As another school year comes to a close, many Lutheran schools are already starting to order curriculum for next year. This year, we’re excited to offer the all-new Enduring Faith Religion Curriculum. Use this post as a quick reference guide to work through some of the key features of the new curriculum.
How can technology further the mission of a Christian school? Digital tools are part of the landscape, so here are some observations of how they might be best used in the classroom.
“Stay in your lane.” It’s a sign that you’ve surely seen as you drive along the road—perhaps along a dangerous curve or amid heavy summer construction. Likely, you’ve encountered this sign much more frequently along the road of life.
Pastor Phil Rigdon reflects on the blessing of hearing the truth about ourselves, both from others and from God’s Word.
Have you ever gotten stuck with a bad guide? It can dampen the excitement for even the best of journeys. Below, Joe Cox shares his experience with two very different guides and relates it to his vocation as a high school teacher.
Grace impels excellence. St. Paul enjoins the Christians in Colossae, “to do everything in the name of the Lord Jesus Christ, giving thanks to God our Father through him” (Col. 3:17). Furthermore, he calls the Corinthian church to engage in even the most mundane of human activities, eating and drinking, “or whatever you do, do all to the glory of God” (1 Cor. 10:31).
Recently, some of my students asked me a question I’ve heard dozens of times since I began teaching. Perhaps it was because of the circumstances driving the question or perhaps it was because I’d already had the spark of an idea for this blog post—regardless, I answered their question differently than I have before.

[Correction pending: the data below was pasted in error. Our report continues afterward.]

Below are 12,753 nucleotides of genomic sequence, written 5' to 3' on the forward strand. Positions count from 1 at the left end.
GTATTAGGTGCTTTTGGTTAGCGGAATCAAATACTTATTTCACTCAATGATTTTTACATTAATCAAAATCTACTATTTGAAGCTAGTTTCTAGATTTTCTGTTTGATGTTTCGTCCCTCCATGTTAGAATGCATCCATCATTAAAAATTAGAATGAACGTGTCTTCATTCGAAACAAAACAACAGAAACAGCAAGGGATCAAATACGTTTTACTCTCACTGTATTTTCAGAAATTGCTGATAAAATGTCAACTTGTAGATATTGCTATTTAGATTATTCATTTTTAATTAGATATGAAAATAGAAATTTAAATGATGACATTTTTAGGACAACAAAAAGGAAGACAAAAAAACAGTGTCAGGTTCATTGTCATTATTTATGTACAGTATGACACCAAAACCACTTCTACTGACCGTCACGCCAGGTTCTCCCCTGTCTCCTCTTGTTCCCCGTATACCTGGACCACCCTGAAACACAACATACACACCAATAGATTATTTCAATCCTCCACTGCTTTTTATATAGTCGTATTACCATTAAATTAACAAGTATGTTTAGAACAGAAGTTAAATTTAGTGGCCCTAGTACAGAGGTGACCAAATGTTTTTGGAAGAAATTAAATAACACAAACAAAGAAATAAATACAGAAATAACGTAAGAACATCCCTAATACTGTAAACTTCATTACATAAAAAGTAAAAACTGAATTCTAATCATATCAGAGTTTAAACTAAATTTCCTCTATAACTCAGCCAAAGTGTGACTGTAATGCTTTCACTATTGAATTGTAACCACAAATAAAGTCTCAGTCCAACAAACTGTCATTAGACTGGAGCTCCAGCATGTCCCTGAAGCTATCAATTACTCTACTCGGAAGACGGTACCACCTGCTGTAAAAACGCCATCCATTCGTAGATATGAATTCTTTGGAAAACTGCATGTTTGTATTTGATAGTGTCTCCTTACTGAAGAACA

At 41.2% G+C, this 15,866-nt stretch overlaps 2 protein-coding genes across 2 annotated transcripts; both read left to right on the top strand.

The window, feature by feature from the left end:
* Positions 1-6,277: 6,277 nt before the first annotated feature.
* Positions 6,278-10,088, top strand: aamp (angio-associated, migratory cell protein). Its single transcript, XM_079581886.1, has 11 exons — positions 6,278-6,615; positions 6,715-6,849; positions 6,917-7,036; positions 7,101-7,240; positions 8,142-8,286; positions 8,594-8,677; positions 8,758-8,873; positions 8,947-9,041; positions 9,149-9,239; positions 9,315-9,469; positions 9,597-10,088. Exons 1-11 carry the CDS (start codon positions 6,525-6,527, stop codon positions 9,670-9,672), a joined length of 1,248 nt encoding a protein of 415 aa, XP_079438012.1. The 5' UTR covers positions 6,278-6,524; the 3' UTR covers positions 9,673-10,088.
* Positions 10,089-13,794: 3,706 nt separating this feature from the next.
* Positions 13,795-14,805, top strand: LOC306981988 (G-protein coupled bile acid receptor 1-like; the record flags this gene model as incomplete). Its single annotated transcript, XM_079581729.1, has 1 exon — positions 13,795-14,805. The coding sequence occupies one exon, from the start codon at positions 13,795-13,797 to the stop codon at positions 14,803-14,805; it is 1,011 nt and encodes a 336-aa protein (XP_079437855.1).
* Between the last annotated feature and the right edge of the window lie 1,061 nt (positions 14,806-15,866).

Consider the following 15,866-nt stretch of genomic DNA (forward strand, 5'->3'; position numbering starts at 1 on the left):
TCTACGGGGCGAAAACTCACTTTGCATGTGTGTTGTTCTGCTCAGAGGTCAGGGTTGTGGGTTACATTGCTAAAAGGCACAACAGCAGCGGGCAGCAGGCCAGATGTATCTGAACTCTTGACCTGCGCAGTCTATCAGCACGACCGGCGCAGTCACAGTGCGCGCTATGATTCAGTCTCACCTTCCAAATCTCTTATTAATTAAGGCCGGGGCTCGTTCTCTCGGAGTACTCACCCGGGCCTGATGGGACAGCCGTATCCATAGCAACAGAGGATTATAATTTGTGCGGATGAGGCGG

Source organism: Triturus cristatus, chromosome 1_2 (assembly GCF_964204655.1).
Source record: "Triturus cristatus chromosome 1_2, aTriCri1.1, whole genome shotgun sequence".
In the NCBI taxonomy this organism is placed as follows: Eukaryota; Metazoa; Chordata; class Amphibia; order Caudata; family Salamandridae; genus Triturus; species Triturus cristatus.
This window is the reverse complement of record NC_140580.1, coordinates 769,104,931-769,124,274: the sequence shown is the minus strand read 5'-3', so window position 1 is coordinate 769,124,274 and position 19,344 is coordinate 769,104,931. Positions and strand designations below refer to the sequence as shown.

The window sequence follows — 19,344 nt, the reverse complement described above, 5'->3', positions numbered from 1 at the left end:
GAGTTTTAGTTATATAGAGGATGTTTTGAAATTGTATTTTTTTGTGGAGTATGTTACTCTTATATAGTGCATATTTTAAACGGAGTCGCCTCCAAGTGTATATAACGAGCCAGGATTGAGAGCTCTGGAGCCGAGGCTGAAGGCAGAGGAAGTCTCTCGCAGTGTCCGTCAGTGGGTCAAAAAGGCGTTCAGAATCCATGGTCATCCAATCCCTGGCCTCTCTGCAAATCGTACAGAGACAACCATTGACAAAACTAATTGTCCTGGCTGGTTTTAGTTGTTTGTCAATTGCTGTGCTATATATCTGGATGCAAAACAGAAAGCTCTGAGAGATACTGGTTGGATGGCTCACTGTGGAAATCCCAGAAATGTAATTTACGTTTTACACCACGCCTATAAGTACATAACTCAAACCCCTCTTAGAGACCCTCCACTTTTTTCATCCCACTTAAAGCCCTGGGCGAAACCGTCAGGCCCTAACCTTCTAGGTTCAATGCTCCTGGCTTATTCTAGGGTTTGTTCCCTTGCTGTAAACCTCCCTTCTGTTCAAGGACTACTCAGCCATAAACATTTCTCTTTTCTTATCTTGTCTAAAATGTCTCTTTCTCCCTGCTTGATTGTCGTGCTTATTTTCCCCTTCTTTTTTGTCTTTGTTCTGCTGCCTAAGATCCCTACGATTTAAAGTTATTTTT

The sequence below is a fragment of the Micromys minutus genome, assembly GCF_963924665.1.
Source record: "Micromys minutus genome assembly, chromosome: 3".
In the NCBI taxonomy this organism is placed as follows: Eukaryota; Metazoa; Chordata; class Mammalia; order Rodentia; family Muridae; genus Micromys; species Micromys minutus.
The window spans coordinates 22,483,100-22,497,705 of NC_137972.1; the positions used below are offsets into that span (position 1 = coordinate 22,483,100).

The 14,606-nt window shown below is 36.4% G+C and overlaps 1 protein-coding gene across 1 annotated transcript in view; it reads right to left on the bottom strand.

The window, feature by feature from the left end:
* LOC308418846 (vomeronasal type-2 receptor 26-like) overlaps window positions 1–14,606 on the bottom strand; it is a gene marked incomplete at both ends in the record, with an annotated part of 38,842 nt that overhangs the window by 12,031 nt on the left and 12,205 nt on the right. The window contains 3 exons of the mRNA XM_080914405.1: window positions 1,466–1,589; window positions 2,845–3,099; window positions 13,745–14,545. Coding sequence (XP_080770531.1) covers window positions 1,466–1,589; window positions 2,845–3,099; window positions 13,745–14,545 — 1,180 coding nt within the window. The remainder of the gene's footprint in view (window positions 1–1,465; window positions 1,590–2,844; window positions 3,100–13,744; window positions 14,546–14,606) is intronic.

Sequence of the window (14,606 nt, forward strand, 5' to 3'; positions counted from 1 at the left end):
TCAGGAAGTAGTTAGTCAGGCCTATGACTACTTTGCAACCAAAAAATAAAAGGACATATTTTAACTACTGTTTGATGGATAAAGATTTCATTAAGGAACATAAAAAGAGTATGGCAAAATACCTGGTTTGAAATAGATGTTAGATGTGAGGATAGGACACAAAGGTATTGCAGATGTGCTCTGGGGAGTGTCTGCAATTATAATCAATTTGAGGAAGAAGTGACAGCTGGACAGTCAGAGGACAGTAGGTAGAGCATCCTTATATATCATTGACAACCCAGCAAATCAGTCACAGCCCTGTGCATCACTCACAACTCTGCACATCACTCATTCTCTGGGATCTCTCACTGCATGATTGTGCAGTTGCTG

A year of changes brings a year of adaptations. How blessed we are to serve our God, who is unchanged in His love, care, and provision for us. He even provides ways for us to spread His love and care to others through loving our neighbors intentionally and consistently in various contexts. As Sunday School teachers, classroom teachers, youth leaders, and children’s ministry champions, we have the chance to engage cross-culturally with our students and young people, while adding richly to our own cultures, in response to the gift of the Gospel of Jesus Christ.
It’s Lutheran Schools Week! A teacher friend of mine describes this as a time to celebrate Lutheran schools—for each school to remember its connection to other Lutheran schools around the country and across the globe. It is a time to reflect and focus on the mission of Lutheran schools to serve people. So what does that mission mean for children with disabilities, and how might it apply? Is there room for children with developmental disabilities in a Lutheran school setting?
This fall will be full of muffled sounds. The voices of our students will be muffled by the masks they wear. Teachers in face shields will project even more than usual to get their points across. Socially distant lunchtimes may prove themselves to be more quiet—or possibly louder! Professional development and faculty meetings via Zoom where administrators and teachers remain on mute only until ready and allowed to speak may continue as the norm for a while. Staff, faculty, and students returning to campuses nationwide will be separated by glass shields and assigned seating. Our class time, work time, and downtime will continue to look different.